‘8 million Nigerians risk death from smoking’
ABOUT eight million Nigerians are estimated to be at risk of dying from smoking by 2030, with smoking currently responsible for over six million deaths worldwide, Civil Society Legislative Advocacy Centre (CISLAC) has warned.
CISLAC quoting statistics of the World Health Organisation (WHO) and the Nigeria’s Global Adults Tobacco Survey (GATS) 2013 at its workshop held in Ibadan on Monday, further noted the high consumption of tobacco in Nigeria at an annual prevalence rate of 47 per cent.
Key resource person at the workshop held for Civil Society Organisations in the South West, Tunde Salman, added that the high consumption of tobacco was evidenced by the high mortality and premature death from cancer, diabetes, heart attacks and other non-communicable diseases.
Speaking on, Salman bemoaned that the low implementation of the existing National Tobacco Control Act (2015), which restricted smoking in public places and prevented people from tobacco smoke resulted in increasing number of direct and secondary smokers.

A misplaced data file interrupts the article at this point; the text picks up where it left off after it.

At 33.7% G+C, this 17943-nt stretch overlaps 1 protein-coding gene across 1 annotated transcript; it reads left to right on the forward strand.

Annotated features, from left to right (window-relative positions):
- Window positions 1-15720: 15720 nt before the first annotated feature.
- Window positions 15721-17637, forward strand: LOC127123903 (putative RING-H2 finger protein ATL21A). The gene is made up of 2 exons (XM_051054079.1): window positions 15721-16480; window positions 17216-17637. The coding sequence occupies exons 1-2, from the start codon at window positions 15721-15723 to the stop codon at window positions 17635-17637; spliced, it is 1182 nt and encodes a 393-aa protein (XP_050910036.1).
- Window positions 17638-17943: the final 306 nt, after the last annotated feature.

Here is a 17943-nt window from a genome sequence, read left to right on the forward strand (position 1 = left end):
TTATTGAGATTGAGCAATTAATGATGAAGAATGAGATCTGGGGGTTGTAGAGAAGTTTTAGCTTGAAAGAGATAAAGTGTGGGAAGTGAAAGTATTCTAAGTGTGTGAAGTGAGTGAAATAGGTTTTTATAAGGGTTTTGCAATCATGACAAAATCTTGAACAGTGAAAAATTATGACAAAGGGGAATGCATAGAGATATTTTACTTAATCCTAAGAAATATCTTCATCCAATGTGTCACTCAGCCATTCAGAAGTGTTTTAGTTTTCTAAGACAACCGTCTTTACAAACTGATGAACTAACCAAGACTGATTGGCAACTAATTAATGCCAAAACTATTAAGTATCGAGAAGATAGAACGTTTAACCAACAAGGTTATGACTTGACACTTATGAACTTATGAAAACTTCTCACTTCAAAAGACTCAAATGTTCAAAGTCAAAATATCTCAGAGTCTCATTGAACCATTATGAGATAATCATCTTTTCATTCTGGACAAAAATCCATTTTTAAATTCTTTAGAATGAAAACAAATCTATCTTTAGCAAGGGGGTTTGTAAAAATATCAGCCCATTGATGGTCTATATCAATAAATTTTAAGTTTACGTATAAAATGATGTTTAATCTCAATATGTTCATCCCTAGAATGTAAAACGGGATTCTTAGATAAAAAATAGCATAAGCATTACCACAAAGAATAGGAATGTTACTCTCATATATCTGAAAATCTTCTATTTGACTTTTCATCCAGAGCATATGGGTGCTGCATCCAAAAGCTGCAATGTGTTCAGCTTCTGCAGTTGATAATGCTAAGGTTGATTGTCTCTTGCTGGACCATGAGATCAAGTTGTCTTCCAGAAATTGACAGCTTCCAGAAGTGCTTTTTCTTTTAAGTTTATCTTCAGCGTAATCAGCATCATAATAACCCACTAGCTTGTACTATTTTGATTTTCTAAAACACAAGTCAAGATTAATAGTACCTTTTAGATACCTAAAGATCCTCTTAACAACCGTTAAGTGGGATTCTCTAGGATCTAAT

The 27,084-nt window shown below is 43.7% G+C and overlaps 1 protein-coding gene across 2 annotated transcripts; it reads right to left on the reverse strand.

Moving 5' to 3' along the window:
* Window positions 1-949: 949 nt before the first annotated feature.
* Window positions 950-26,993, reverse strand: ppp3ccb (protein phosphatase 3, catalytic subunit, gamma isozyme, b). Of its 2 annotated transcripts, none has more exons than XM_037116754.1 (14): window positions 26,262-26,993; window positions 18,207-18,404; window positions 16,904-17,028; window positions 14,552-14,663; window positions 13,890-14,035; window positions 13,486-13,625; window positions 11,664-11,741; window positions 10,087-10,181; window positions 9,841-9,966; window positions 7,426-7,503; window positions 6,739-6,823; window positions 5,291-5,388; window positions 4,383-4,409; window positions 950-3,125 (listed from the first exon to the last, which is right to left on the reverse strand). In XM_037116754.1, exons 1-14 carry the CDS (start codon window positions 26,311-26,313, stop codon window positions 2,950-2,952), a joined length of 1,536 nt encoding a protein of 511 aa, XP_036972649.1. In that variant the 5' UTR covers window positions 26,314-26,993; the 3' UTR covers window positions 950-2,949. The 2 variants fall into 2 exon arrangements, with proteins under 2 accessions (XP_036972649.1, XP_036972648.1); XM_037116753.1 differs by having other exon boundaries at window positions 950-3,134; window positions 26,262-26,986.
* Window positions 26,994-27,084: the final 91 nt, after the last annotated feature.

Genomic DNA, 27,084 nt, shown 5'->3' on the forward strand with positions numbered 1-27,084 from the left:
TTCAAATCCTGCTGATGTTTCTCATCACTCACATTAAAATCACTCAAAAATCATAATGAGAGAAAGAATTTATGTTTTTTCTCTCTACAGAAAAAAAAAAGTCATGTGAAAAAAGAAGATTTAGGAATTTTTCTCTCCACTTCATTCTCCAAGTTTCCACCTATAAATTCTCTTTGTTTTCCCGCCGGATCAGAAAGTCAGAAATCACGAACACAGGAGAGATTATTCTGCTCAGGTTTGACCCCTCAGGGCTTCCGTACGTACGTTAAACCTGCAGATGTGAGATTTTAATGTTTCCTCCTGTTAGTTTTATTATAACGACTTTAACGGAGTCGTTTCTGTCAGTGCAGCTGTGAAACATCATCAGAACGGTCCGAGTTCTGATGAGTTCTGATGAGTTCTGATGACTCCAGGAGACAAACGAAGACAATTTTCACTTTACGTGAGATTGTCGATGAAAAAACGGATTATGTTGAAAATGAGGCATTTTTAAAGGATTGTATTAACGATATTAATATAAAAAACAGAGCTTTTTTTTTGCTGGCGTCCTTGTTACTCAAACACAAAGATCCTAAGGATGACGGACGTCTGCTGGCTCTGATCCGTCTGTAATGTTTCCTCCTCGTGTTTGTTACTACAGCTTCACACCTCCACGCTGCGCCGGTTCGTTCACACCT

He particularly expressed fear at the growing number of young people taking to smoking, calling for the promulgation of strong policies that dissuade such youths from starting and encouraging smokers to quit.
“Whether as direct, secondary smoker or as farmers, eight million people are estimated to be at risk of losing their lives due to smoking, especially in Nigeria. Smoking is reason behind increasing cases of cancer, diabetes and other non-communicable diseases. We need strong policies to dissuade youths from starting to smoke while encouraging smokers to quit, moreover, it may be the major cause of mortality, premature death and disability,” Salman said.
Among other recommendations was a call on government to raise taxes on tobacco companies thereby reducing ability of minors to purchase tobacco and real monitoring of tobacco prevention and usage policies.
Commenting on the subject matter, Mr Iskil Yusuf, prayed that state governments domesticate and enforce the National Act prohibiting smoking, noting that the cost of rehabilitating tobacco smokers was high.
In other comments, Austin Erameh, noted that non-smokers exposed to second-hand smokers had about 30 per cent higher risk of many heart diseases, praying for the implementation of smoking regulation laws to save Nigerians.